Aging by the Book
The Emergence of Midlife in Victorian Britain
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Uncovers the origins of midlife anxiety in Victorian print culture.
Aging by the Book offers an innovative look at the ways in which middle age, which for centuries had been considered the prime of life, was transformed during the Victorian era into a period of decline. Single women were nearing middle age at thirty, and mothers in their forties were expected to become sexless; meanwhile, fortyish men anguished over whether their "time for love had gone by." Looking at well-known novels of the period, as well as advertisements, cartoons, and medical and advice manuals, Kay Heath uncovers how this ideology of decline permeated a changing culture. Aging by the Book unmasks and confronts midlife anxiety by examining its origins, demonstrating that our current negative attitude toward midlife springs from Victorian roots, and arguing that only when we understand the culturally constructed nature of age can we expose its ubiquitous and stealthy influence.
Kay Heath is Associate Professor of English at Virginia State University.
"Heath adopts a sophisticated approach to the cultural construction of midlife … Her consideration of the subjective aspects of ageing adds to our understanding of midlife." — Victorian Studies
"…Aging by the Book … makes a persuasive case that it was the Victorian age that solidified modern understandings of what it means to be middle-aged … Heath, in a book that is divided between careful and thorough cultural history and literary readings, and that will likely prove helpful and thought-provoking to a wide range of Victorianists, sets out to show why and how the no-longer-excluded middle between youth and senior status comes about." — Nineteenth-Century Literature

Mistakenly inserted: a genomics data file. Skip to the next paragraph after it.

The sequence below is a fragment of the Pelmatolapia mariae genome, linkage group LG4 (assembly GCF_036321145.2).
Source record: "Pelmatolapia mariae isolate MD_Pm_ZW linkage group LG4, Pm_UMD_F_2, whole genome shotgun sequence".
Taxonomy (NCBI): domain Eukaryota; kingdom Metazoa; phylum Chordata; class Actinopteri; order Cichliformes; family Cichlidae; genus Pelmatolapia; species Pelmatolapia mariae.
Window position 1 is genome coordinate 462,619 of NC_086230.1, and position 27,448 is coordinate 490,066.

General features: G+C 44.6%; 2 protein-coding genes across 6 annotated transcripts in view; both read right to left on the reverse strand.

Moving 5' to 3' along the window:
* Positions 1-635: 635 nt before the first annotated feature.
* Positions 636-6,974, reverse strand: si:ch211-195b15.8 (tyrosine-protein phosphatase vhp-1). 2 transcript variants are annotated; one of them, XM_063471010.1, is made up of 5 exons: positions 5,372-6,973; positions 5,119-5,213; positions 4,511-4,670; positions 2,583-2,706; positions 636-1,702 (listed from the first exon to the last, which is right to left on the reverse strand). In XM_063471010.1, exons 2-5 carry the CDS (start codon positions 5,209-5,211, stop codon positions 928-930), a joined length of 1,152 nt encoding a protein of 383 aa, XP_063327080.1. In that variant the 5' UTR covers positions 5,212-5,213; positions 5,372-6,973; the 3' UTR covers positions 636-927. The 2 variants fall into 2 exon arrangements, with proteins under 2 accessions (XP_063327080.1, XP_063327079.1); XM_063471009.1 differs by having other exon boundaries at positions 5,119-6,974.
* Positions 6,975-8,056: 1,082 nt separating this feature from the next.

"…this cultural history of midlife's invention also offers a new approach to nineteenth-century fiction: a literary history of aging heroes and heroines." — Studies in the Novel
"By exploring the origins of a 'midlife decline ideology,' Aging by the Book challenges readers to think more critically about the power of ageism in the present, making it an important read not only for Victorian scholars but for anyone interested in age studies." — Journal of British Studies
"Heath does indicate, in her close and subtle reading of the texts she has chosen, that questions of age, love, and desire were complex and fluctuating, and that there was a degree of flexibility within certain limits of age and status." — Nineteenth-Century Gender Studies
"…Heath's treatment of the marriage plot raises interesting questions about age and Victorian realism." — CHOICE
"From the shrewd situating of middle age as the liminal rather than central stage between youth and age to insightful rereadings of the marriage plot in relation to narratives of decline, Kay Heath's Aging by the Book is a significant contribution to both age studies and Victorian studies." — Teresa Mangum, author of Married, Middlebrow, and Militant: Sarah Grand and the New Woman Novel